Asunto(s)
Índice de Masa Corporal , Obesidad/epidemiología , Población Rural/estadística & datos numéricos , Población Urbana/estadística & datos numéricos , Adolescente , Adulto , Anciano , China/epidemiología , Femenino , Encuestas Epidemiológicas , Humanos , Masculino , Persona de Mediana Edad , Factores de Riesgo , Adulto Joven
9.
Afr J Prim Health Care Fam Med ; 13(1): e1-e7, 2021 Jul 01.
Artículo en Inglés | MEDLINE | ID: mdl-34212744

RESUMEN

BACKGROUND: Hypertension is a public health threat of global concern with increasing prevalence in many countries, including Nigeria. AIM: The aim of the study was to determine the prevalence and determinants of hypertension in a rural agrarian community in Edo North, Nigeria. SETTING: The study was carried out in Ayua, a community in Edo North, southern Nigeria. METHODS: This cross-sectional descriptive study involved the use of a structured interviewer-administered questionnaire to obtain relevant data. Body mass index (BMI), blood pressure and glucose were recorded. Data were analysed using Statistical Package for Social Sciences (SPSS) version 20.0. RESULTS: Two hundred and nineteen participants aged 15 years completed the study with a mean age of 54.03 ± 16.61 years and females comprising 159 (72.6%) of the total. The prevalence of hypertension was 27.9% (in 61 participants). Twenty-one (9.8%) respondents gave a family history of hypertension. The mean BMI amongst respondents was 27.10 ± 6.61 kg/m2. Obesity and pre-obesity were found in 58 (26.5%) and 71(32.4%) respondents, respectively. The determinants of hypertension were age and BMI. Compared with those who were less than 40 years old, those aged 40-65 years and 65 years had 1.9 and 4.2 times increased odds of developing hypertension, respectively. Similarly, compared with the non-obese, obese participants had 2.3 times increased odd of having hypertension. CONCLUSION: Hypertension was highly prevalent in this rural community. Health sensitisation and intervention programmes are recommended in rural communities for early detection and management of hypertension, especially amongst older and obese adults.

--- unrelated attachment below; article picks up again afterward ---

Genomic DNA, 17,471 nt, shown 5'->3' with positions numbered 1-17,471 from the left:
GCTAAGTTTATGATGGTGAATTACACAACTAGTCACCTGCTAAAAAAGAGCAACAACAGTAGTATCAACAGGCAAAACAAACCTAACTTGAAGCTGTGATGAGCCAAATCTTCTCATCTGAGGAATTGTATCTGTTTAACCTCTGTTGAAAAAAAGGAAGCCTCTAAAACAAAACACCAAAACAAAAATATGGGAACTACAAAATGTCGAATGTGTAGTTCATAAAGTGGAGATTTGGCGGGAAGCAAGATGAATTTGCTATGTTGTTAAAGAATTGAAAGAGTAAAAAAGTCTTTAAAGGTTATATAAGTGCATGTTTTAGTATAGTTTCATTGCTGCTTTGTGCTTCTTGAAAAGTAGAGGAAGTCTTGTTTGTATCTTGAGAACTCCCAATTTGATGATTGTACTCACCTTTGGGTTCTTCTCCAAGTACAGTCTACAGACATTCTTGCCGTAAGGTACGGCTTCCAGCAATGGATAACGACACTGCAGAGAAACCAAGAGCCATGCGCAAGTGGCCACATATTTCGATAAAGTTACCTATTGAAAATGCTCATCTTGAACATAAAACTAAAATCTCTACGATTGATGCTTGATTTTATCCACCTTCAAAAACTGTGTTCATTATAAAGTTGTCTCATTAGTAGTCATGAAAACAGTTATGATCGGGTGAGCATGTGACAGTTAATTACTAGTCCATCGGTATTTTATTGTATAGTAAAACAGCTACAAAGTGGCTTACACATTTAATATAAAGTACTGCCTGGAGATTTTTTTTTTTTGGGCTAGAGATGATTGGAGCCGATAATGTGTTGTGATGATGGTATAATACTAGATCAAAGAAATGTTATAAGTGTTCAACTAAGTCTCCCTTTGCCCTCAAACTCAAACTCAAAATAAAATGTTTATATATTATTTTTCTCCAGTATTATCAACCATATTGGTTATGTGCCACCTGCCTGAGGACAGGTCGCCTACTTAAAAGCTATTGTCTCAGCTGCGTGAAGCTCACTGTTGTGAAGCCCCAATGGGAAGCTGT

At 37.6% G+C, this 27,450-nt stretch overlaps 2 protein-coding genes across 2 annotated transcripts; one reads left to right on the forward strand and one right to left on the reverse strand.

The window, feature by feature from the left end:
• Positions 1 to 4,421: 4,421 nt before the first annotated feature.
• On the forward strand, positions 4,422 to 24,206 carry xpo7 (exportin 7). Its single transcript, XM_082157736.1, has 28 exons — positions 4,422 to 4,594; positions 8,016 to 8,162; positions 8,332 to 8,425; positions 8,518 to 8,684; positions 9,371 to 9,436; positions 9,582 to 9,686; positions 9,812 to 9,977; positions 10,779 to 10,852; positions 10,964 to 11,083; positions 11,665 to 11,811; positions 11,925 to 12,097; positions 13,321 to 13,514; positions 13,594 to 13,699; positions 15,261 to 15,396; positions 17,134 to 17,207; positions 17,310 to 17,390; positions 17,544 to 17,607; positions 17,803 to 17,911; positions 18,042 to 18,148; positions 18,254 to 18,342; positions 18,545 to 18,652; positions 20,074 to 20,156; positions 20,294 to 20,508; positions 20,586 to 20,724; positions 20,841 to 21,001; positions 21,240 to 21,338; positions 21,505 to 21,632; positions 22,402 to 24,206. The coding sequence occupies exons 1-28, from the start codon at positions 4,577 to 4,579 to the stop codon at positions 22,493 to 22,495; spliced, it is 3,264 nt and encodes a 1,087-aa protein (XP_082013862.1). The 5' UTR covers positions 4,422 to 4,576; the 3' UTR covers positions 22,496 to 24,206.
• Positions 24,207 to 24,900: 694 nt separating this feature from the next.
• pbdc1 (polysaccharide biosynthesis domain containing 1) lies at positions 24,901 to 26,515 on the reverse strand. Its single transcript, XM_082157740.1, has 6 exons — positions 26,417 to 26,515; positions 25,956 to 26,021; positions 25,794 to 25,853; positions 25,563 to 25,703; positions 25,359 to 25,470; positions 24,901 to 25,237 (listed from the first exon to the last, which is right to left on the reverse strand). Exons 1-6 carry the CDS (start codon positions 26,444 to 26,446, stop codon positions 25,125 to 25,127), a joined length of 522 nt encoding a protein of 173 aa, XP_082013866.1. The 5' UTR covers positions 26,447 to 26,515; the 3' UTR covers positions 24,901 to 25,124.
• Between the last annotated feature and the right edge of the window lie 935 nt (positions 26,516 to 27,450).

Asunto(s)
Hipertensión/epidemiología , Obesidad/epidemiología , Determinantes Sociales de la Salud , Adulto , Anciano , Presión Sanguínea/fisiología , Índice de Masa Corporal , Estudios Transversales , Femenino , Humanos , Hipertensión/etnología , Hipertensión/psicología , Masculino , Persona de Mediana Edad , Nigeria/epidemiología , Obesidad/complicaciones , Obesidad/etnología , Obesidad/psicología , Prevalencia , Factores de Riesgo , Población Rural/estadística & datos numéricos , Factores Socioeconómicos , Población Urbana/estadística & datos numéricos
10.
Ann Agric Environ Med ; 28(2): 243-249, 2021 Jun 14.
Artículo en Inglés | MEDLINE | ID: mdl-34184505

RESUMEN